Task-oriented driver aids are the path to proving the utility of autonomous vehicles, Cottrell said. 

By augmenting drivers, rather than replacing them, the automotive industry can take a large step forward in earning the trust of the wider market. Automated parking is a key opportunity for this growth of trust; people can see autonomous technology improving safety and reducing the guesswork of trivial tasks such as parallel parking.

"Similarly, 'autopilot' respondents, while still wary, are far more comfortable when offered some of the functionalities of autonomous vehicles when [they are] presented as assisting humans and task control," Cottrell said.

The framing of technology is important when it comes to automated driving because of the risks involved with AI's decision-making process. When humans are driving, they can be flexible and adaptive. Most importantly, they understand the decisions they make. A driverless car can make an incredible amount of observations and decisions in a tiny amount of time but all without the passenger's knowledge. 

You must frame [autonomous driving] in a way that consumers understand what has been thought through, what has contributed to the decisions that are made and how quickly those decisions are made.
Michele PelinoPrinciple analyst at Forrester

"You must frame [autonomous driving] in a way that consumers understand what has been thought through, what has contributed to the decisions that are made and how quickly those decisions are made," Pelino said.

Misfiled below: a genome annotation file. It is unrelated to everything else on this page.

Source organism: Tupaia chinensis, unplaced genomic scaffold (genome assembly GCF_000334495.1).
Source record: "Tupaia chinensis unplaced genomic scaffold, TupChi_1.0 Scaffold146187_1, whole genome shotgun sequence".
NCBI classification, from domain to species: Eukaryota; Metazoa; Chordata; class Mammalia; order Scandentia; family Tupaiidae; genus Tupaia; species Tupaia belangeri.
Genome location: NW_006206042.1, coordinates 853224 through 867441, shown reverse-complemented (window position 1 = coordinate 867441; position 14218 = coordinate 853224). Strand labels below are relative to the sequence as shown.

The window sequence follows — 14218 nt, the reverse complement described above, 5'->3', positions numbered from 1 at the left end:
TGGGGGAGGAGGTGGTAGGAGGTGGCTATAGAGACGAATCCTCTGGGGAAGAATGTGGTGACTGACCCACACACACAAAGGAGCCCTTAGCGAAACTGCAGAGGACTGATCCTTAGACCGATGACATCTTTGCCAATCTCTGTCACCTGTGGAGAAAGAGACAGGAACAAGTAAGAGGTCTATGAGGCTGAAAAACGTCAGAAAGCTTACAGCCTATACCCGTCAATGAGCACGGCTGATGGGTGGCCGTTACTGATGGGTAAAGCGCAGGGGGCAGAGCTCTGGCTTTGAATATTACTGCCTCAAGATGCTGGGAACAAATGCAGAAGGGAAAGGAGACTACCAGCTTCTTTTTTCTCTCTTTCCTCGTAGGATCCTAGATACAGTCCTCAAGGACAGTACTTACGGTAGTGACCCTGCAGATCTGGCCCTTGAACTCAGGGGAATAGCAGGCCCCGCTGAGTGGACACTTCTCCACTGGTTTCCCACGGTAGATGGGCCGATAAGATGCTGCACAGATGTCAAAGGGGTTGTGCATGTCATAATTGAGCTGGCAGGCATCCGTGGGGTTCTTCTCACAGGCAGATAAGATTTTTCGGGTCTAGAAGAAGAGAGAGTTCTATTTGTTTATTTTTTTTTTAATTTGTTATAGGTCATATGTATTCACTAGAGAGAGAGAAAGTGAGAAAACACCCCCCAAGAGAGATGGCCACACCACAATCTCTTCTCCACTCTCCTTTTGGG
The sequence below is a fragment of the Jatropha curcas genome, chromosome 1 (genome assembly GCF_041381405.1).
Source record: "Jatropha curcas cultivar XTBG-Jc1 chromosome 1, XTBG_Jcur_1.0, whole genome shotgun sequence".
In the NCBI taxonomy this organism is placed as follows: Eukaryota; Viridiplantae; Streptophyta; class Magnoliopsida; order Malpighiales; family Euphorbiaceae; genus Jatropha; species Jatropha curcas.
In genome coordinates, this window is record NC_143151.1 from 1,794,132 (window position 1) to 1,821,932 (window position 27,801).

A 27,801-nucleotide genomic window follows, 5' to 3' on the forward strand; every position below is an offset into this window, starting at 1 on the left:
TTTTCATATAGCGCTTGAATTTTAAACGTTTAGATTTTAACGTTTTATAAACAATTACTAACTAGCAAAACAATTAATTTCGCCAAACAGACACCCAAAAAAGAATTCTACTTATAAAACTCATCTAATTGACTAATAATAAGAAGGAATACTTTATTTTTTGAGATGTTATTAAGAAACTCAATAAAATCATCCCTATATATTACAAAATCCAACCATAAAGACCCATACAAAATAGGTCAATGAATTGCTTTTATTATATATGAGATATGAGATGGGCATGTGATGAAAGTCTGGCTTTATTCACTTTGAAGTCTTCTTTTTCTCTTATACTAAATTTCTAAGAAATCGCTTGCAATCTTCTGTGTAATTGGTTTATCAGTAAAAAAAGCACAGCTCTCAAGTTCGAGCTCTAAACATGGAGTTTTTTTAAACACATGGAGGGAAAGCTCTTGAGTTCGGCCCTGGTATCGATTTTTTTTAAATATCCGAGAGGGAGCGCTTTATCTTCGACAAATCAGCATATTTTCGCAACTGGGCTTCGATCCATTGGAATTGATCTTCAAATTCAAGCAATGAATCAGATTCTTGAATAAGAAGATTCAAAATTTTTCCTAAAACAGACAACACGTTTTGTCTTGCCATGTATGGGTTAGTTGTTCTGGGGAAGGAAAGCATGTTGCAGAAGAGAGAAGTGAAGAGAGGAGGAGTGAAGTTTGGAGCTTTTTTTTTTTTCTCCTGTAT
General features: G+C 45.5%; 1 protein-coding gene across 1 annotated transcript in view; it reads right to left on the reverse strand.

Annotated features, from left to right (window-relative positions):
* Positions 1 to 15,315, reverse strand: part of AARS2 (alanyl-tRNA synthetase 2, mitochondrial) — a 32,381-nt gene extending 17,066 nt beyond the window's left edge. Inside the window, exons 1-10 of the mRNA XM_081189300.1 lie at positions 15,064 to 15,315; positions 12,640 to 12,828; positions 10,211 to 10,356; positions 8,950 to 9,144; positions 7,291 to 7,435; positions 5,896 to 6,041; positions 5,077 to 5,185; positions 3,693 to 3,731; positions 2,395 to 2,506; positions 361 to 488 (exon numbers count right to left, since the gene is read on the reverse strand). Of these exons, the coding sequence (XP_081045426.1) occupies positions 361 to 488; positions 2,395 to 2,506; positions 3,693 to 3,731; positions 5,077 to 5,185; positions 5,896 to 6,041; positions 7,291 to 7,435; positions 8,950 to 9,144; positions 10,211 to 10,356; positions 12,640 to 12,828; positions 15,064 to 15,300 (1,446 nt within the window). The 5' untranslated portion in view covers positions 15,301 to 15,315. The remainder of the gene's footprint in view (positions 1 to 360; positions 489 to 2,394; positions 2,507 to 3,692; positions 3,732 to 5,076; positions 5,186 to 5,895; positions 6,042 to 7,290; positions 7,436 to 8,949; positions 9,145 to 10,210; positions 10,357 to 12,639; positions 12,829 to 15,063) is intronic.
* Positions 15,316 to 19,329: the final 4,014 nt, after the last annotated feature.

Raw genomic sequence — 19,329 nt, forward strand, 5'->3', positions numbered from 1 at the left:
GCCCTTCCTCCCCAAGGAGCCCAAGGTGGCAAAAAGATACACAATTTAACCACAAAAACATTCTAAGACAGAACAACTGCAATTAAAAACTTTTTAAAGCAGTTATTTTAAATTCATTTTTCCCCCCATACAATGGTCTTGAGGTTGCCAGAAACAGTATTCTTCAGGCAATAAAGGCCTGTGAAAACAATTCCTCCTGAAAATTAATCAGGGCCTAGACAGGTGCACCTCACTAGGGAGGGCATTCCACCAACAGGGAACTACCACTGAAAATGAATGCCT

The black box nature of AI leaves the general public uncomfortable and confused. To reach a wider audience, the driving system needs to be relatively explainable and its decisions accounted for through white box testing.

AI and perception

There's still a general discomfort around AI and automation across enterprises, and the problems that prevent the wider public from accepting semi-autonomous vehicles are the same that other forms of AI face. The push towards advanced artificial intelligence has been matched by people unwilling to buy-in as the result of safety concerns, fears over an autonomous workforce or limited ROI.  

Myplanet survey respondents said they were more comfortable with more task-oriented AI and automation including technology such as hotel check-in kiosks, lane departure assistance and home automation.

By revealing the ways in which automated vehicles operate and emphasizing the augmentation capabilities of AI, organizations and companies can aim for a larger market and build trust over time.

"They are putting those things in [current car technology] not specifically saying 'autonomous driving,' but as value-added service capabilities and features that the car has," Pelino said.  

For now, the public remains resistant to a fully autonomous vehicle, but with more augmentative technologies being deployed in the auto industry, the driverless vehicle will eventually win over the wider public.